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Jun 272012
 

There’s a lot of advice out there for writers masquerading as rules. They look simple and straight forward, but are actually quite complicated and nuanced. New writers, and even veterans, fall victim too often to the stifling version. In this periodic series, I’m going to dig deep into the reasons behind the “rules” and the real advice one should take from them.

 

Write what you know.

 

How many of us have heard that advice? How many of us think, or at least thought, that it was one of the “rules” of writing? I heard it young – very young, as in third grade. I was a stubborn child back then full of questions and observations. My teacher was growing frustrated with my insistence on writing fiction in my weekly journal. She hoped that I would limit my free writing assignments to more normal journal type entries, but even back then it wasn’t the way that I thought. Did she really expect me to believe that J.R.R. Tolkien had met hobbits and dwarves? Of course not.

 

The truth is that J.R.R. Tolkien never met a hobbit. He never traveled to Bag End or anywhere in Middle Earth – well not physically anyway. J.K. Rowling didn’t go to Hogwarts school of Witchcraft and Wizardry. Mary Shelly never met a Vampire. William Shakespeare never met a fairy either. So how did they get away with writing their stories since it was clearly against the rules? For that matter, how do any authors get away with writing fiction? That “rule” would seem to indicate that all books should be in just a few categories: Memoir, History, advice and text book. You only have to walk into your local bookstore or library to realize that there is so much more out there. So much fiction and tall tales. All of it written by people without direct experience with their subjects.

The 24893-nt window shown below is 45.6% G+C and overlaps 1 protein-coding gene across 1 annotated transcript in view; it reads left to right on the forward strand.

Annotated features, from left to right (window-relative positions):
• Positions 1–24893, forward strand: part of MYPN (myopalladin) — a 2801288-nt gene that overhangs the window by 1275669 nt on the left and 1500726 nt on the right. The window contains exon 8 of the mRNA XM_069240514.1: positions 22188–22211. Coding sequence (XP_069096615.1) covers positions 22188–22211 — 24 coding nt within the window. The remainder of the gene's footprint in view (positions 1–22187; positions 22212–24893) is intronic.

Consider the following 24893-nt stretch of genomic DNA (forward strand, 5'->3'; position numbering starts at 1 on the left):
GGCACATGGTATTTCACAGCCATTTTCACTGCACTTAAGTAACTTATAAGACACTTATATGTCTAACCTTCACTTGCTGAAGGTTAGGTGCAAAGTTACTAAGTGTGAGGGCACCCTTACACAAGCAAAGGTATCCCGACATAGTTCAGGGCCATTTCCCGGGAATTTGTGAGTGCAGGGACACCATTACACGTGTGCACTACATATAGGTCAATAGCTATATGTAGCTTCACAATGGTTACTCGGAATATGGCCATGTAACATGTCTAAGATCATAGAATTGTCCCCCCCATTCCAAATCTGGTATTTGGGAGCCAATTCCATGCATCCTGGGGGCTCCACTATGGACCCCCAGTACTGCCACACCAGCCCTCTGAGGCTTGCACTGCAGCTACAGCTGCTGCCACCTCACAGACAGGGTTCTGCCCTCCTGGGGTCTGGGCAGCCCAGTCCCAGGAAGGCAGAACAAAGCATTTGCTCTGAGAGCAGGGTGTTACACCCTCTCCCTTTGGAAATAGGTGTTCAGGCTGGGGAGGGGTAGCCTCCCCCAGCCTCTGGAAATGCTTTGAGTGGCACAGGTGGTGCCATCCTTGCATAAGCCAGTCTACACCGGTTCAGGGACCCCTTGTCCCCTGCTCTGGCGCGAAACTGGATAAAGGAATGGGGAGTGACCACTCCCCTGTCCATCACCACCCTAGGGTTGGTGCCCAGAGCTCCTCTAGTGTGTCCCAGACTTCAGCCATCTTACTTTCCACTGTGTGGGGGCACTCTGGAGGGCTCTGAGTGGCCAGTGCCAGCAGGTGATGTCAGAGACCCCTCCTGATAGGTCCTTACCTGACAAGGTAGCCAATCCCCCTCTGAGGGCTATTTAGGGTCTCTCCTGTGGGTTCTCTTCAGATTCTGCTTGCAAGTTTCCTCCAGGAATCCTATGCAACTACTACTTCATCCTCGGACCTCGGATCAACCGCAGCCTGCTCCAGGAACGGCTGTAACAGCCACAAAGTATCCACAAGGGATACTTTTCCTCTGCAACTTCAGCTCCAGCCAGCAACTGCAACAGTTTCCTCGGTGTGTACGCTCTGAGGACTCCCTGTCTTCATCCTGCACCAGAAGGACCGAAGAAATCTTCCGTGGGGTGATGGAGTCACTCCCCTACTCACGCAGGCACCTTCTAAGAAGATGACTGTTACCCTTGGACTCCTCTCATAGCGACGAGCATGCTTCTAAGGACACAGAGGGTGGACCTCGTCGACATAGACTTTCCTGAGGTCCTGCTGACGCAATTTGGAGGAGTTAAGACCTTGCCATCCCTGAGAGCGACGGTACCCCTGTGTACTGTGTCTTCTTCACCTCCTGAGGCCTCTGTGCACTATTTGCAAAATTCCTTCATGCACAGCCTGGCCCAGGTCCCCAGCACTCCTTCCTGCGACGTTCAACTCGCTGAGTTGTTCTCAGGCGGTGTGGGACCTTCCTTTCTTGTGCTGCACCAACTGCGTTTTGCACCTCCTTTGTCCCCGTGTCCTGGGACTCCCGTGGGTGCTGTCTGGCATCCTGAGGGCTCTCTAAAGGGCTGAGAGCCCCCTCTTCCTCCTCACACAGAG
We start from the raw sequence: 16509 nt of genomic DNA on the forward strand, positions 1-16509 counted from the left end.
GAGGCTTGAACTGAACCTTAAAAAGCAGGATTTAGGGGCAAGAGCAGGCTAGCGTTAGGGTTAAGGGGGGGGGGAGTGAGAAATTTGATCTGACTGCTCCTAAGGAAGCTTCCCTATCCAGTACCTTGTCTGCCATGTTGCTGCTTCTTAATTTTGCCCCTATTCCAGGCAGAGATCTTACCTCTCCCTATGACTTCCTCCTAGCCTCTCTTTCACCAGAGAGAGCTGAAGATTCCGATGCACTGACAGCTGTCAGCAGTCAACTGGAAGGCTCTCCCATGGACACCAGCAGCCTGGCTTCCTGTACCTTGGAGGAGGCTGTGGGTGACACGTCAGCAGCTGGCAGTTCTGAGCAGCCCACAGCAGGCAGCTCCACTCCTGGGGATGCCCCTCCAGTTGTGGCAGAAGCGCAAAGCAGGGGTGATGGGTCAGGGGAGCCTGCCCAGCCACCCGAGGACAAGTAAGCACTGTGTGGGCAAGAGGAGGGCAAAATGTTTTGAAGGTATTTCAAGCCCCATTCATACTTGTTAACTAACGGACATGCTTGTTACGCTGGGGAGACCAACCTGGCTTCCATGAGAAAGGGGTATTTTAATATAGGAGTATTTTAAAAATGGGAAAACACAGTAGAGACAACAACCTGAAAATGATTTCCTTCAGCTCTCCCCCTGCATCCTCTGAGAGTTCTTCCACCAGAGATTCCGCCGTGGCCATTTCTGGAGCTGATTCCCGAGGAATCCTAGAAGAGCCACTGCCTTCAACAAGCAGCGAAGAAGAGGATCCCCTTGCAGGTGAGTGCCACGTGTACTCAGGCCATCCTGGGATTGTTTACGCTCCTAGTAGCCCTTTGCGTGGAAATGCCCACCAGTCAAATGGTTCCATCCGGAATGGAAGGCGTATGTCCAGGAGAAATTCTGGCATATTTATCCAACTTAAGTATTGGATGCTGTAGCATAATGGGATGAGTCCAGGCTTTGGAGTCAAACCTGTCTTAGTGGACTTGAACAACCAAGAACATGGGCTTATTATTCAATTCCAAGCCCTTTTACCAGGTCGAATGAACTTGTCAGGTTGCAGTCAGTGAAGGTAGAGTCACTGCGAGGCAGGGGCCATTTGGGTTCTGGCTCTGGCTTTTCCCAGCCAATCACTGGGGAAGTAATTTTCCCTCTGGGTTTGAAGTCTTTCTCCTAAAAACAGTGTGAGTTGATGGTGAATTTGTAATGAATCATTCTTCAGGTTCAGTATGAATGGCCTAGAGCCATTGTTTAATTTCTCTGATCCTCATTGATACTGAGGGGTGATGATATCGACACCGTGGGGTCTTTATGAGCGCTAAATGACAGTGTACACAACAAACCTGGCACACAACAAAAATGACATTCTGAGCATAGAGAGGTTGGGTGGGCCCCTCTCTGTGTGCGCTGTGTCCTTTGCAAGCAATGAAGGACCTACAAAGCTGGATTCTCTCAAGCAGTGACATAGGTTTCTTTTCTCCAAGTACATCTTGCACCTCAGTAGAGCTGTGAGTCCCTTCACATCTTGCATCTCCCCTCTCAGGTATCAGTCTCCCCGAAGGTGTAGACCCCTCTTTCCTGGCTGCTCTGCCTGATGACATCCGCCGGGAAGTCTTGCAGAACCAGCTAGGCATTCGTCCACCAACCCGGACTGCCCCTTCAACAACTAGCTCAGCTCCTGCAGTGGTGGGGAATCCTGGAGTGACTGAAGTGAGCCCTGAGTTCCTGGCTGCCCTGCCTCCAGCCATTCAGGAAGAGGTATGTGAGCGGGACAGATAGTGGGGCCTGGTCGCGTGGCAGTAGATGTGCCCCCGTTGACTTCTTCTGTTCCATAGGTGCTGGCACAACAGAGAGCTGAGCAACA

You know that such a narrow reading of the advice isn’t productive. So we need to have an understanding of “what you know” that is broader. You know a lot of things. You’ve experienced a lot of things. If you take those experiences out of context you can fit them into other contexts. For example: I was, at one time, a geochemistry student. I didn’t finish that degree, but I took quite a few classes before I realized it wasn’t what I wanted to do for the rest of my life. So I do know geology – not well enough to write a text book, but certainly well enough to accurately describe the walls of a canyon. I have also experienced a chemistry lab, so it wouldn’t be stretching my imagination to set a scene in a chem lab.

 

There are other ways to KNOW things too. You can know a lot about a subject from reading about it. Research isn’t just for non-fiction. Network with people who have the experience you are lacking and ask them about it. Listen not just to the words, but also the way things are said. Learn what practitioners of a skill complain about; and how they complain. If you can, get them to tell you the jokes.

 

In some cases, your imagination will be enough. When it comes to things like magic in your world, only you can know it well enough. Play through it in your mind. What does magic feel like? Ask yourself. Imagine what it’s like fly.

 

So yes, you should “write what you know.” Just don’t let it limit you.

  One Response to “Writing Rules – Write What You Know”

  1. Great post. I am happy to see other writers challenging this rule, which is frequently used to discourage us early on. Imagination is the piece that makes the difference–even when we’re writing nonfiction.

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